Shetland is world famous for its wildlife, and has been accorded a number of national and international designations as a result. The diverse range of plant and animal life can be directly linked to the huge variety of rocks beneath us, which influence just what can grow and survive in this challenging climate.
Shetland is perhaps best known for its birds. Over one million inhabit the cliffs and moorland, with 70 different species breeding in the isles and over 430 migratory species recorded.
Most of the seabirds nest on the spectacular sea cliffs, such as those at Noss where erosion of the Old Red Sandstone cliffs has created stone ledges that make ideal nesting sites for a large Gannet population. Others nest in burrows underground, such as the Puffins for which the isles are so famous.
The moorland, which covers much of Shetland, provides breeding grounds for Great and Arctic Skuas, Snipe, Whimbrel, Dunlin, Golden Plover, and Red-throated Divers. Due to a lack of intensive farming in many areas, Lapwing, Redshank, Curlew and Skylark also thrive here.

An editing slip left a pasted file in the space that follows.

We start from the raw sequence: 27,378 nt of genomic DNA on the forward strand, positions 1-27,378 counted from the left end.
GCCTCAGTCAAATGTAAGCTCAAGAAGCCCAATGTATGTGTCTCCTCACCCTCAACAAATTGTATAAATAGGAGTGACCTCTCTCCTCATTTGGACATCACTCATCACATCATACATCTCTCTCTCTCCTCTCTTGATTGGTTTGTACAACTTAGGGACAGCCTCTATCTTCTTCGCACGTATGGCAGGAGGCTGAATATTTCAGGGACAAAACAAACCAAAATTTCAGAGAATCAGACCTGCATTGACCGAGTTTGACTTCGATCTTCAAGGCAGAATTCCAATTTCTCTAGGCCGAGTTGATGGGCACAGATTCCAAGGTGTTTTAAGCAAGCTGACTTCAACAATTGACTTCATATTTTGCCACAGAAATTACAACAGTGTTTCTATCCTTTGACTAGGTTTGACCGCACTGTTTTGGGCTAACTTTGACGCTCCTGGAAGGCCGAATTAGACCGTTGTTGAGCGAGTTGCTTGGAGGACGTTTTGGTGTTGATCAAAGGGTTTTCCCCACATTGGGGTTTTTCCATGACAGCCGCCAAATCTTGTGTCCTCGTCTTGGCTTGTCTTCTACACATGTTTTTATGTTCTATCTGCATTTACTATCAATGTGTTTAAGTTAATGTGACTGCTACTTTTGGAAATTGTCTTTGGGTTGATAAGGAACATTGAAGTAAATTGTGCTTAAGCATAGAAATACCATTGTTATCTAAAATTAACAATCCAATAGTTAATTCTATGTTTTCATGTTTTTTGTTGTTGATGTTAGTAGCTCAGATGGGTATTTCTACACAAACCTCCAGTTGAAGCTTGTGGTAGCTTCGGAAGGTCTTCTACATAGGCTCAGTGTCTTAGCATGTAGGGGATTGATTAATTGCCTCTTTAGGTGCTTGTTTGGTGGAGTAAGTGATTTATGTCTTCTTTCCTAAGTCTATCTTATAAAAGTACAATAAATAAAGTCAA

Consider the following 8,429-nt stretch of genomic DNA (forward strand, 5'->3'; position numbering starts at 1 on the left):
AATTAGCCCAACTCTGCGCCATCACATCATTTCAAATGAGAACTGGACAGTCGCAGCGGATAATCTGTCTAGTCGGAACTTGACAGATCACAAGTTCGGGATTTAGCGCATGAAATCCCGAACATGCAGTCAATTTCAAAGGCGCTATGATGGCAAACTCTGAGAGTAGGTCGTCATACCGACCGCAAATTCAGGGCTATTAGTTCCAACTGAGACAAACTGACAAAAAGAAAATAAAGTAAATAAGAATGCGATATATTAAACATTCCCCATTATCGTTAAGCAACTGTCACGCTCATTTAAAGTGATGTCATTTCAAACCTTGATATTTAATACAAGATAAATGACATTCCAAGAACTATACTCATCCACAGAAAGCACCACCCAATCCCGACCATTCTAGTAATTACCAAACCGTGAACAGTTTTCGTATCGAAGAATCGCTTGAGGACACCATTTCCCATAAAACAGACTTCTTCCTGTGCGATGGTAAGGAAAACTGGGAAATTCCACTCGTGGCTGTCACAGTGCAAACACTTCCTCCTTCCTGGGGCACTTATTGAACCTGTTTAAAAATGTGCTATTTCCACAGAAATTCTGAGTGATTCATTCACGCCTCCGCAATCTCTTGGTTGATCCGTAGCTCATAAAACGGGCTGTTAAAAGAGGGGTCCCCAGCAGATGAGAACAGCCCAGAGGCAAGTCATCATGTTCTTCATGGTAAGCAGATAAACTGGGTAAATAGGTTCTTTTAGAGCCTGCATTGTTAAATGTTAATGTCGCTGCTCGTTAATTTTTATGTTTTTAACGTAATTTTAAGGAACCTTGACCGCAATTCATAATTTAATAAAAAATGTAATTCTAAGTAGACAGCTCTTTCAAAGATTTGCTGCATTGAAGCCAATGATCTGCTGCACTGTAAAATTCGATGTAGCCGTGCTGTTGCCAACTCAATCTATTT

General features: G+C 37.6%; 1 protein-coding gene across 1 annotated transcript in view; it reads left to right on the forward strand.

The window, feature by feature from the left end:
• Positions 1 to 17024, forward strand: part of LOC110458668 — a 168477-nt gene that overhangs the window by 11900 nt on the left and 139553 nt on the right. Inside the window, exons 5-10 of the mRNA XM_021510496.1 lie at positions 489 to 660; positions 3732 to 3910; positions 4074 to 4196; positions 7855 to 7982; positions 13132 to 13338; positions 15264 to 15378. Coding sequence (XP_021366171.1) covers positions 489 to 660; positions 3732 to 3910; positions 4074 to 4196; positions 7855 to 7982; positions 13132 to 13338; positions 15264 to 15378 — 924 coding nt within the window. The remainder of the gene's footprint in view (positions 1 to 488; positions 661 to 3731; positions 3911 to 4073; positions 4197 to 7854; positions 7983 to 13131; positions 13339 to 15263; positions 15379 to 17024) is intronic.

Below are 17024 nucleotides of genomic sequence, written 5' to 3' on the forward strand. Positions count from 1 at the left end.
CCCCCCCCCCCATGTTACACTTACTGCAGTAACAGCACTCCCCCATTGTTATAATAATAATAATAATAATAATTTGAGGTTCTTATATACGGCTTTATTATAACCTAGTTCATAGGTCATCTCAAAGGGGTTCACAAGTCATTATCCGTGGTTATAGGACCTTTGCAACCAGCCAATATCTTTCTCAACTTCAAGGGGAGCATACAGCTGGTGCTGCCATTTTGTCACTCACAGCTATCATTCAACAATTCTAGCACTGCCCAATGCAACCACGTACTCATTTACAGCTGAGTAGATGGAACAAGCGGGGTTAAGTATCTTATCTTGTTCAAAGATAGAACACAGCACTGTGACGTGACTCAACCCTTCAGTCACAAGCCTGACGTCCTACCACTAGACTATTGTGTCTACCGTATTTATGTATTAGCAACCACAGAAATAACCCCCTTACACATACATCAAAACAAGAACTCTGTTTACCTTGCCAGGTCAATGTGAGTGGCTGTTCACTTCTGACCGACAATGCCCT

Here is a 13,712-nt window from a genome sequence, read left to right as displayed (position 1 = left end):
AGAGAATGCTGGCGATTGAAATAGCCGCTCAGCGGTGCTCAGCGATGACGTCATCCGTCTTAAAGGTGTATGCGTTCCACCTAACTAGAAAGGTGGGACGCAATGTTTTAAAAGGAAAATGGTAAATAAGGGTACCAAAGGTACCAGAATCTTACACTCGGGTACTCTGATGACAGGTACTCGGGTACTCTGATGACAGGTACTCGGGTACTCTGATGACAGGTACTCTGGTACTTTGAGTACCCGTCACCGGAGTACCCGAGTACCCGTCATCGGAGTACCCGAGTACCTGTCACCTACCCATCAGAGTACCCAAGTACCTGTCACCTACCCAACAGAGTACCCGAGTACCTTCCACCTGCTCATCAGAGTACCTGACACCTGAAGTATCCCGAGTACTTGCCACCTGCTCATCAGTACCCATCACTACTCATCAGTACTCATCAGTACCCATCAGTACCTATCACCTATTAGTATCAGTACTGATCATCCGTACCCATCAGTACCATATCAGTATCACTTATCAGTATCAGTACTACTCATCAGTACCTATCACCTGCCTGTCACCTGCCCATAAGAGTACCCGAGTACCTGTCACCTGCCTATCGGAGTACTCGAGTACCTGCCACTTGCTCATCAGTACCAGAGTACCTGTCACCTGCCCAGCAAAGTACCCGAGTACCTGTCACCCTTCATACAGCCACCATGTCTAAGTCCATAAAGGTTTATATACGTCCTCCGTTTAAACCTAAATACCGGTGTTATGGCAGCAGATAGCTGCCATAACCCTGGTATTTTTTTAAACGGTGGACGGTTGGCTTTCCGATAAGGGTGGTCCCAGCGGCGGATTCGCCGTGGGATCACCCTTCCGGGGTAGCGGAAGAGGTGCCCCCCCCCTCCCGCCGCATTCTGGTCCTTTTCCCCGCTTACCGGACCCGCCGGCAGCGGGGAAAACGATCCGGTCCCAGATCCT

Several endemic species have evolved in Shetland, despite the fact it has only been separated from the rest of the UK for around 12,000 years when glacial ice retreated. These include two island races of Wren, several races of Field Mouse and a subspecies of bumblebee.
Situated close to the European Continental Shelf, Shetland’s nutrient rich waters support a wealth of marine wildlife. The isles are the best place in the UK to see Otters. Porpoise and Common and Grey Seals are regularly seen and, during the summer, dolphins and Killer and Minke Whales visit the shores. Humpback Whales have also recently reappeared in Shetland’s waters.
Shetland’s moorland is predominantly blanket bog, a globally rare habitat. Where drainage is better, a drier heathland is found, while the serpentine rocks of Unst and Fetlar support a unique herb-rich heathland.
At the Keen of Hamar on Unst, the serpentine debris has changed little since the ice receded 12,000 years ago. This environment supports a community of rare Arctic plants as well as Edmondston’s Chickweed, the best known of the 23 species of plant unique to Shetland.
At 450 metres Shetland’s highest point, Ronas Hill, has a climate as extreme as any Scottish mountain. The resultant periglacial landscape supports a number of rare Arctic-Alpine plants, some of which are found nowhere else in Shetland.